Online forums exploded with backlash for the company as consumers and fans of the series rush to let their displeasure be known at the apparent disrespect the company was showing for history and setting. While some remained optimistic, opening up petitions in hopes of changing the direction of the video game, others took a more direct approach by cancelling preorders for the game, resulting in a large drop in EA stock prices earlier this year.

If one thought that public relations for EA and DICE, the developers of the game who are owned by EA, could not get any worse; in May of this year, DICE design director, Alan Kertz, decided to retaliate against the backlash publicly by replying to angry fans on a public online forum. “I knew this was going to be a fight when I pushed for female soldiers in Battlefield. I have a daughter, and I don’t want to ever have to answer her question of ‘why can’t I make a character that looks like me’ with ‘because you’re a girl.’”, said Kertz. “I fundamentally feel to my core, this is the right way and I will find myself on the right side of history.”

This opinion was highly unpopular, with many users accusing Kertz of compromising historical integrity to satisfy his own ego. Things got even worse as a month later, Electronic Arts’ chief creative officer, Patrick Soderlund, was interviewed to defend the decision to portray women inaccurately within the game. Rather than defend the game, one could argue that he instead attacked the consumers. Soderlund outright called critics and fans of the game “uneducated” for not accepting DICE’s depiction of women in World War II, and that consumers should not buy the game if they don’t like what they do.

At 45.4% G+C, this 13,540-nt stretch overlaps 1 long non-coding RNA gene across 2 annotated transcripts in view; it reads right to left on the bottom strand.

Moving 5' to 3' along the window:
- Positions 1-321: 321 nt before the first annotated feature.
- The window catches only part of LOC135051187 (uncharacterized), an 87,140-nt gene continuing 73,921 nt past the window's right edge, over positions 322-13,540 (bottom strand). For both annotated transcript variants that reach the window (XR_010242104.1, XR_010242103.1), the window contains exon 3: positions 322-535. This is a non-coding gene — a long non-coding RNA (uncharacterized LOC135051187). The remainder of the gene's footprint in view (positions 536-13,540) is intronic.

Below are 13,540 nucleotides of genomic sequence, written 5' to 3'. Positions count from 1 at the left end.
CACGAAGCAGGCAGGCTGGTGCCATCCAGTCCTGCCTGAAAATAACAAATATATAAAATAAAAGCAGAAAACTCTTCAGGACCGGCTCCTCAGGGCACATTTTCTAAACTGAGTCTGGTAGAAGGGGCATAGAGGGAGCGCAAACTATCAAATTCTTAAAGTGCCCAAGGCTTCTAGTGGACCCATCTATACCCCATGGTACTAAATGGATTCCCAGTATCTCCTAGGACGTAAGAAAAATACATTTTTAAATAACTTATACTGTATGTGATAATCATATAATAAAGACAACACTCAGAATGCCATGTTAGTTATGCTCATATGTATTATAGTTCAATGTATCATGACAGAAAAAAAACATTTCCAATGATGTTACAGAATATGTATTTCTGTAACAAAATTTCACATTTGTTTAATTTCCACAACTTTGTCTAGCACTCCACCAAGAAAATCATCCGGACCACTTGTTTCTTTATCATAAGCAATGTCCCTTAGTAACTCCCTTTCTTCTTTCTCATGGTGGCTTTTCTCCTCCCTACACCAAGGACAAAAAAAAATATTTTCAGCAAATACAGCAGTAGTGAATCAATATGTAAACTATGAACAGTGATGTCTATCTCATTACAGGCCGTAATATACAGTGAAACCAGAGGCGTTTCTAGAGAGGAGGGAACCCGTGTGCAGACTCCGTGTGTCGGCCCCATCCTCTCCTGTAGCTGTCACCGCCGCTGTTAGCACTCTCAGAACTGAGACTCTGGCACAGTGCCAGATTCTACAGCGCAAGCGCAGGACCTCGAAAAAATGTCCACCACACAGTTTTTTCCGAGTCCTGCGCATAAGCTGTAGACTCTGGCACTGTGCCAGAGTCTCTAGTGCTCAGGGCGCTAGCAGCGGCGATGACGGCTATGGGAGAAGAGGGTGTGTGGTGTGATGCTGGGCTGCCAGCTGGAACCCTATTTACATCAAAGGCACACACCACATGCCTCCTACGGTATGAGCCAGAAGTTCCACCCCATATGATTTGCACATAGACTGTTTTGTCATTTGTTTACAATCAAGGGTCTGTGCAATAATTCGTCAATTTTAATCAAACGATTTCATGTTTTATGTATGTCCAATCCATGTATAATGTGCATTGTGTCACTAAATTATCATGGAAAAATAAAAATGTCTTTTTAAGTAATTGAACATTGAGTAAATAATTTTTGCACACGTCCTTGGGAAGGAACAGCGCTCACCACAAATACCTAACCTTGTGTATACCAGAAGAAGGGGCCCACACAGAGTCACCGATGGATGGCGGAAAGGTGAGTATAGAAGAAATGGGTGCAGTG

“And we don’t take any flak. We stand up for the cause, because I think those people who don’t understand it, well, you have two choices: either accept it or don’t buy the game. I’m fine with either or. It’s just not ok.”, said Soderlund.

Soderlund’s self-rightieous attitude garnered even more anger from the internet for the perceived attack, with many of the “uneducated” commenters pointing out that women played an active role in World War II, but not on the frontlines as portrayed by Battlefield V. These comments by senior members of Battlefield V’s development team were undoubtedly contributing factors towards the massive drop in preorders that occurred later in the year.

Currently, the outrage for Battlefield V has simmered down. Despite the massive backlash, Battlefield is still one of the most beloved video game series in the gaming world; and the game itself is of above average quality despite the aesthetic choices of the developers. As a result, it may yet sell well enough to at least break-even.

EA as a brand though might never fully recover. There is so little consumer faith left in the name and even mentioning the letters “EA” is enough to send most gamers and pundits into aching migraines.

While you might dismiss EA’s dilemma as simple internet outrage by gamers, we have to understand that EA is still a large corporate business that caters to it’s consumer’s needs just like any other business-to-consumer company. The lessons that we can learn from such a poor handling of public relations is invaluable.